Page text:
News and Events
15 August 2018
How to build a reading habit from day one
From developing key literacy skills, to widening children’s view of the world, reading aloud with your child has many benefits.
One core benefit of reading aloud is that it helps establish the foundation of a lifelong reading habit; children who are read to at home eventually begin to read independently.
Building a love of reading is one of the key aims of the Kumon English programme. Below are four tips for parents to supplement this at home.
1. Start reading aloud to your children early:
Academic studies from the US and elsewhere show that the earlier you start reading to your children, the better. Even if children can’t understand the words you’re reading, they begin to pick up on the rhythm, tones and inflections of your voice. Especially with picture books, reading exposes babies and toddlers to visuals. Over time children begin to focus on the patterns of the page, the shapes, letters and colours and will begin to recognise these later on even if they don’t comprehend the meaning.
Reading with your children also creates invaluable bonding time; it shows them that reading is something to be enjoyed.
“At first I believed that books were something that all children eventually pick up and start reading; I did not read to my own children. However, based on my experience with many students, I now realise how many children enjoy listening to their parents reading and I greatly regret having told my children that books are not something to have read to you but something to read by yourself. If I had read to them more often, I believe they would have been able to read much sooner,” Toru Kumon.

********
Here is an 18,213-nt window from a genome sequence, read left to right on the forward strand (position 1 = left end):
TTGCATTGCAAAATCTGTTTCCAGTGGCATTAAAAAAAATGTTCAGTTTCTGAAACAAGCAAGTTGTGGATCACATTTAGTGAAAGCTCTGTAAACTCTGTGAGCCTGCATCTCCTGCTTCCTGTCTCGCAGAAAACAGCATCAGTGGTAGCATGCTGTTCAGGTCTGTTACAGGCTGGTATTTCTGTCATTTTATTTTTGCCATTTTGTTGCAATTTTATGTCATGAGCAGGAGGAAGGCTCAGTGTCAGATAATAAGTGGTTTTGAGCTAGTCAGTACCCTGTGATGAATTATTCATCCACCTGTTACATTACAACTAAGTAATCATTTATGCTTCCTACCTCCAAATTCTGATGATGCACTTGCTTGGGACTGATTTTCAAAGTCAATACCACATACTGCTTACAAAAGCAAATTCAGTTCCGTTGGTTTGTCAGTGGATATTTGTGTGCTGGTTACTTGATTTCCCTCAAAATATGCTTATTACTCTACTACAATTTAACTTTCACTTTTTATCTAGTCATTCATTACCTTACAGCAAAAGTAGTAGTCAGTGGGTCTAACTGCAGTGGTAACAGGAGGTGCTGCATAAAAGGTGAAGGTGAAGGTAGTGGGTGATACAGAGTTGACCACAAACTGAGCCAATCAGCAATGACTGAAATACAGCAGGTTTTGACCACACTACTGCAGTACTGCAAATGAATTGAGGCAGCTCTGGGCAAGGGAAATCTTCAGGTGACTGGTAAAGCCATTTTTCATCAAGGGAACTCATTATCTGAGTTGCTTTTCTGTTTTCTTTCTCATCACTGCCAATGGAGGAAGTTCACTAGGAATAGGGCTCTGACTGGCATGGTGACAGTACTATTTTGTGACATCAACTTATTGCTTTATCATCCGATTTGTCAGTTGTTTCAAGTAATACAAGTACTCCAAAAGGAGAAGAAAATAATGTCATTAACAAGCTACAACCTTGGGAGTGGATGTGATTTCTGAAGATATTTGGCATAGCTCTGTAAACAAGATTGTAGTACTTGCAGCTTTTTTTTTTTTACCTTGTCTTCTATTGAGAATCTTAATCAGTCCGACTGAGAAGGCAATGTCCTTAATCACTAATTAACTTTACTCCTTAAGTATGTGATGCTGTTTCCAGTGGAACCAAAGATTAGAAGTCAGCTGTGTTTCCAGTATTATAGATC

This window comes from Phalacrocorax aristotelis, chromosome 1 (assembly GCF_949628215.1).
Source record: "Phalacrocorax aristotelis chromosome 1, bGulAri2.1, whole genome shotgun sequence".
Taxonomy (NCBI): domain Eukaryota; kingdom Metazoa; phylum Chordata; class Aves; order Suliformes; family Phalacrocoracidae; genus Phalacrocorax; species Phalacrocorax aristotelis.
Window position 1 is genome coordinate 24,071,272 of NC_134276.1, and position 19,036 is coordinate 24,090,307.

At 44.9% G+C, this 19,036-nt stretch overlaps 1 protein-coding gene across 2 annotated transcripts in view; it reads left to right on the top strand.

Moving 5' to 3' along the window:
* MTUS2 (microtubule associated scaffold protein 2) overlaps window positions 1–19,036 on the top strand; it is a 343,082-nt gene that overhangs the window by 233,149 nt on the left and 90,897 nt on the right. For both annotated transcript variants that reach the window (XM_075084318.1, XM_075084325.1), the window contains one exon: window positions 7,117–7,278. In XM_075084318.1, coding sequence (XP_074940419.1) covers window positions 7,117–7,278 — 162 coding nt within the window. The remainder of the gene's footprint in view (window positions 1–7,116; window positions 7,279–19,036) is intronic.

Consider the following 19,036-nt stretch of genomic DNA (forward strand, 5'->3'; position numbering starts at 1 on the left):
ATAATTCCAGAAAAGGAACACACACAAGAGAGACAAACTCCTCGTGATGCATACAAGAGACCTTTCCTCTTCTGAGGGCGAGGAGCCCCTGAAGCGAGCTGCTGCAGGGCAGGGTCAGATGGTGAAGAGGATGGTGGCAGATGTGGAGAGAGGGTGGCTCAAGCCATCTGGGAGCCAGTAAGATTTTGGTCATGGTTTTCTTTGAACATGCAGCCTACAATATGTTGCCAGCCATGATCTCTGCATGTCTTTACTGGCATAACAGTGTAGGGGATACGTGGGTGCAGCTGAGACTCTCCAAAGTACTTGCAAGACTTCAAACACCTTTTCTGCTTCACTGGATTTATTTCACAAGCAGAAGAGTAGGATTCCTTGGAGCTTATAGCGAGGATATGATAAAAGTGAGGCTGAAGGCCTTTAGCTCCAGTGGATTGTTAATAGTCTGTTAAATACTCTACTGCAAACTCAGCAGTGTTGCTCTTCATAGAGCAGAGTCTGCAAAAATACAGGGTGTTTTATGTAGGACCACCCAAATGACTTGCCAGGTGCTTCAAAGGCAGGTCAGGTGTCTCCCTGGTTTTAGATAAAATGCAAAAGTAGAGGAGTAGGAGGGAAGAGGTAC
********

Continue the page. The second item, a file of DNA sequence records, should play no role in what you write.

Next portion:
2. Choose books you know your children will be interested in, or just let them choose:
For very young children this may mean reading the same Dr Seuss book over and over until it can be recited by heart. For older children it could mean a bookshelf cluttered with Harry Potter. So long as your child is interested to read the book, this is a great start!
Furthermore, reading the same books over and over again builds comprehension skills by giving young readers the time to thoroughly understand the story, as well as the meaning behind the text. This can help to broaden vocabulary as children begin to feel comfortable using the new words they now understand.
“If a child shows interest I think even a high school student can benefit from reading, for example, The Very Hungry Caterpillar. I think the important point is to start reading from a level that precisely matches the reading ability of the child,” Toru Kumon.
3. Make books accessible:
Keep books by your children’s bedside, in the playroom — all over the house – and make sure that they are in places within children’s reach. Bring books with you on car trips, to the grocery store, anywhere. Rather than handing them an electronic device, hand them a book they love.
The more accessible you make books, the more you’ll see their reading frequency grow. If your children need a bit more guidance on choosing books, narrow it down to a small selection and invite them to pick a book they want for that moment. You may like to browse Kumon’s Recommended Reading List for suggestions: http://www.kumon-english-rrl.com/
“Let books baby-sit your child,” Toru Kumon.
4. It takes a village – ask your teacher, librarian or Kumon Instructor for suggestions:
Ask one of these people if they have any tips to help even the most reluctant reader stay engaged. After all, they see firsthand what works.
“If books are introduced in the right way I believe that children will be interested more in books than in television. When children enter the world of books they will come to learn more about life and society, things that will help them to lead fuller lives,” Toru Kumon.
Read the experiences of those students Kumon has helped nurture.
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